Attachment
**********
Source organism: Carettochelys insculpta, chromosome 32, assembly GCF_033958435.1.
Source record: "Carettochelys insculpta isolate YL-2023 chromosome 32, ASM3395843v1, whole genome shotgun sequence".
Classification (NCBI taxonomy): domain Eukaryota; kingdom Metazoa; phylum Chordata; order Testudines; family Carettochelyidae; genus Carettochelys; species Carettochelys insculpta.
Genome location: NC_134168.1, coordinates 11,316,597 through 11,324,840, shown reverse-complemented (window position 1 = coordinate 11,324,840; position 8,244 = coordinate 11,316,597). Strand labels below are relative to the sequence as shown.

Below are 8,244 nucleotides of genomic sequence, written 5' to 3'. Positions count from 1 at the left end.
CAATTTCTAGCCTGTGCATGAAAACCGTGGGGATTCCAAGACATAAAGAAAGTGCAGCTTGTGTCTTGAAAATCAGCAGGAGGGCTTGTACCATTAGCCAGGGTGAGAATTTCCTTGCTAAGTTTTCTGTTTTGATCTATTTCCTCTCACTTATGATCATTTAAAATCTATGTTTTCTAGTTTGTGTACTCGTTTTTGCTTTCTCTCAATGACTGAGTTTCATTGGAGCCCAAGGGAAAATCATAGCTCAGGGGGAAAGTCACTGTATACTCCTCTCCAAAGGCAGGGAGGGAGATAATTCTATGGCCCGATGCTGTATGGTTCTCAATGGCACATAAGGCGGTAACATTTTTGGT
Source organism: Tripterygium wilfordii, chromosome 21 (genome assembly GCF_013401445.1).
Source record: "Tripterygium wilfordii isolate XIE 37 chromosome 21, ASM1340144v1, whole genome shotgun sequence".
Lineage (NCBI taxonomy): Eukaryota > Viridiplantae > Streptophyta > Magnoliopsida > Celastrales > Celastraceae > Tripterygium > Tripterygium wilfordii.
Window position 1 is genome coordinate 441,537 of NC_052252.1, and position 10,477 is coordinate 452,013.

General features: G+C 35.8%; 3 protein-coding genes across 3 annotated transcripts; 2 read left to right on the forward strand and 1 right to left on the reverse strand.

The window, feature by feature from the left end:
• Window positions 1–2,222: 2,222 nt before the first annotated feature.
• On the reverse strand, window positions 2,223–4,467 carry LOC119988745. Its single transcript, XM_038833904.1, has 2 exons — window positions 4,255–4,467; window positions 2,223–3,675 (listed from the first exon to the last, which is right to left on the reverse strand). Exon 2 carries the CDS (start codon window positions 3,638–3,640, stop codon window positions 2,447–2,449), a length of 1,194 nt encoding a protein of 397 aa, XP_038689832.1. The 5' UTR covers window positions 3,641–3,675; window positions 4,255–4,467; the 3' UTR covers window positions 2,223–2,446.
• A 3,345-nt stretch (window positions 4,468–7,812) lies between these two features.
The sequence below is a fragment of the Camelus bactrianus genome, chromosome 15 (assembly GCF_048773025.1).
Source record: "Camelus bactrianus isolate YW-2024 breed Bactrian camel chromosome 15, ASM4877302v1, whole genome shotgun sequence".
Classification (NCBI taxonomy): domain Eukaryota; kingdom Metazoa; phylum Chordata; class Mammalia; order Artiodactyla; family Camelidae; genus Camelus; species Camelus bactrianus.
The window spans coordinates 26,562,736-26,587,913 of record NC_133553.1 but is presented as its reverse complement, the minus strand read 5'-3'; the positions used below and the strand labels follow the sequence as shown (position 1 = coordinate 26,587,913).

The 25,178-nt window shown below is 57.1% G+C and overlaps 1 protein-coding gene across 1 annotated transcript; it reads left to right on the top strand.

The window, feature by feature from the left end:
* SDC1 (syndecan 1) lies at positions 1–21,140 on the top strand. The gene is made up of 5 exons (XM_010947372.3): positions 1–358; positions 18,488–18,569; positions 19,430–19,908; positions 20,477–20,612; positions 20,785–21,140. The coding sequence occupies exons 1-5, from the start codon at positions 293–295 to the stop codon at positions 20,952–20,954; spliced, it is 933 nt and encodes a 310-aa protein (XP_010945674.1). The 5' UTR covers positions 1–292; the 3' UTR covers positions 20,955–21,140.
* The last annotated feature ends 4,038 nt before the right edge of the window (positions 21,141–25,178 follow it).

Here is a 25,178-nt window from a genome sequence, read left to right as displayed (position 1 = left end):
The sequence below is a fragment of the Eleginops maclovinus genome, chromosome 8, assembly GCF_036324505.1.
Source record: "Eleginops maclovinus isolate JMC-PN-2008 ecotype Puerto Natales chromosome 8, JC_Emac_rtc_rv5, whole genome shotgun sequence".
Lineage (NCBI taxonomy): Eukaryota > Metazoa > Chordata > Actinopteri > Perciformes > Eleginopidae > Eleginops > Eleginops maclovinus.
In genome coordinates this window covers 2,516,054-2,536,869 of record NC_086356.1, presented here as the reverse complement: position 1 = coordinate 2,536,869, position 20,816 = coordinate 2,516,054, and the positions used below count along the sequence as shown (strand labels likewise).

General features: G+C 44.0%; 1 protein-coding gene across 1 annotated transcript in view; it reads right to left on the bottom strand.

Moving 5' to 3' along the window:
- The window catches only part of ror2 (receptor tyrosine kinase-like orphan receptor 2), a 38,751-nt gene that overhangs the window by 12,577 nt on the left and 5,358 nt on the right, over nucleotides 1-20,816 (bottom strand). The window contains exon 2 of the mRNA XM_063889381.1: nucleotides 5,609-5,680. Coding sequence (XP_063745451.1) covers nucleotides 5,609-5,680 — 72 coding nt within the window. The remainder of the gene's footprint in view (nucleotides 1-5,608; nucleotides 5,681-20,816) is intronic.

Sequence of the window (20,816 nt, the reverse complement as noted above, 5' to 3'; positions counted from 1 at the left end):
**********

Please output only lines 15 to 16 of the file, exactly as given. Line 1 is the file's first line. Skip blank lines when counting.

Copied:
• A 3,345-nt stretch (window positions 4,468–7,812) lies between these two features.
The sequence below is a fragment of the Camelus bactrianus genome, chromosome 15 (assembly GCF_048773025.1).